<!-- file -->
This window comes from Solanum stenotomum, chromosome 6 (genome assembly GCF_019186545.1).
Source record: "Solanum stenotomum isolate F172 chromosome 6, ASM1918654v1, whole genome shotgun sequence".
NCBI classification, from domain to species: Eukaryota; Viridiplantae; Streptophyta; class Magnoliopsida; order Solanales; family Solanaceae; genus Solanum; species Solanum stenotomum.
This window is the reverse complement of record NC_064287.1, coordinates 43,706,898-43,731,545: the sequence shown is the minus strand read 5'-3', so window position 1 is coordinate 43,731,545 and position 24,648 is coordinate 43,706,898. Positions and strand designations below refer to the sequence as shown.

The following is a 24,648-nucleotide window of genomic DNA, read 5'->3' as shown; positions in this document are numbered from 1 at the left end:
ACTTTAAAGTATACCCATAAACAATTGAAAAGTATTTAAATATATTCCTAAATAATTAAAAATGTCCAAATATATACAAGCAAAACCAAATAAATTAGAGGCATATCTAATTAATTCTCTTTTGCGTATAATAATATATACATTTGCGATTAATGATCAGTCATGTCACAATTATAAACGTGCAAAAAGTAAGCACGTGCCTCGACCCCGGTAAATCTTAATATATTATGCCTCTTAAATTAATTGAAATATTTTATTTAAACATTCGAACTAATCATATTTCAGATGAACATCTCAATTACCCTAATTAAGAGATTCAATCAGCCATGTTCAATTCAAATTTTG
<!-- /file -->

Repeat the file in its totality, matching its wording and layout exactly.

This window comes from Solanum stenotomum, chromosome 6 (genome assembly GCF_019186545.1).
Source record: "Solanum stenotomum isolate F172 chromosome 6, ASM1918654v1, whole genome shotgun sequence".
NCBI classification, from domain to species: Eukaryota; Viridiplantae; Streptophyta; class Magnoliopsida; order Solanales; family Solanaceae; genus Solanum; species Solanum stenotomum.
This window is the reverse complement of record NC_064287.1, coordinates 43,706,898-43,731,545: the sequence shown is the minus strand read 5'-3', so window position 1 is coordinate 43,731,545 and position 24,648 is coordinate 43,706,898. Positions and strand designations below refer to the sequence as shown.

The following is a 24,648-nucleotide window of genomic DNA, read 5'->3' as shown; positions in this document are numbered from 1 at the left end:
ACTTTAAAGTATACCCATAAACAATTGAAAAGTATTTAAATATATTCCTAAATAATTAAAAATGTCCAAATATATACAAGCAAAACCAAATAAATTAGAGGCATATCTAATTAATTCTCTTTTGCGTATAATAATATATACATTTGCGATTAATGATCAGTCATGTCACAATTATAAACGTGCAAAAAGTAAGCACGTGCCTCGACCCCGGTAAATCTTAATATATTATGCCTCTTAAATTAATTGAAATATTTTATTTAAACATTCGAACTAATCATATTTCAGATGAACATCTCAATTACCCTAATTAAGAGATTCAATCAGCCATGTTCAATTCAAATTTTG